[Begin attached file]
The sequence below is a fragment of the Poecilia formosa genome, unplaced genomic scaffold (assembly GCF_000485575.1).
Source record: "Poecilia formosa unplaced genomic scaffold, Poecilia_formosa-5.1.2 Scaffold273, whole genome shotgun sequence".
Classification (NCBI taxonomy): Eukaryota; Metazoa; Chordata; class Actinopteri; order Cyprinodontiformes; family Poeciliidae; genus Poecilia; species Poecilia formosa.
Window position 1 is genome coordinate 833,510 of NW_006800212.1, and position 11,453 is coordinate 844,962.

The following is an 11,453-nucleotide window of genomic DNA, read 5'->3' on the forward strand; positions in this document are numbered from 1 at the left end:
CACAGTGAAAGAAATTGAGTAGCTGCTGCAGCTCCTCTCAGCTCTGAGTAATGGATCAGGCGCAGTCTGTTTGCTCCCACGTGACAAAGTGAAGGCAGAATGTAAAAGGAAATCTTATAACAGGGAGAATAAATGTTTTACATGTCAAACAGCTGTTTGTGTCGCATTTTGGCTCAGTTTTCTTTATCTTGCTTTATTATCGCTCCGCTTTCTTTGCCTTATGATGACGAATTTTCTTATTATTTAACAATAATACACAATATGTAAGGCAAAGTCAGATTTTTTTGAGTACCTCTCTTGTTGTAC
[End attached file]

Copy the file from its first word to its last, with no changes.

The sequence below is a fragment of the Poecilia formosa genome, unplaced genomic scaffold (assembly GCF_000485575.1).
Source record: "Poecilia formosa unplaced genomic scaffold, Poecilia_formosa-5.1.2 Scaffold273, whole genome shotgun sequence".
Classification (NCBI taxonomy): Eukaryota; Metazoa; Chordata; class Actinopteri; order Cyprinodontiformes; family Poeciliidae; genus Poecilia; species Poecilia formosa.
Window position 1 is genome coordinate 833,510 of NW_006800212.1, and position 11,453 is coordinate 844,962.

The following is an 11,453-nucleotide window of genomic DNA, read 5'->3' on the forward strand; positions in this document are numbered from 1 at the left end:
CACAGTGAAAGAAATTGAGTAGCTGCTGCAGCTCCTCTCAGCTCTGAGTAATGGATCAGGCGCAGTCTGTTTGCTCCCACGTGACAAAGTGAAGGCAGAATGTAAAAGGAAATCTTATAACAGGGAGAATAAATGTTTTACATGTCAAACAGCTGTTTGTGTCGCATTTTGGCTCAGTTTTCTTTATCTTGCTTTATTATCGCTCCGCTTTCTTTGCCTTATGATGACGAATTTTCTTATTATTTAACAATAATACACAATATGTAAGGCAAAGTCAGATTTTTTTGAGTACCTCTCTTGTTGTAC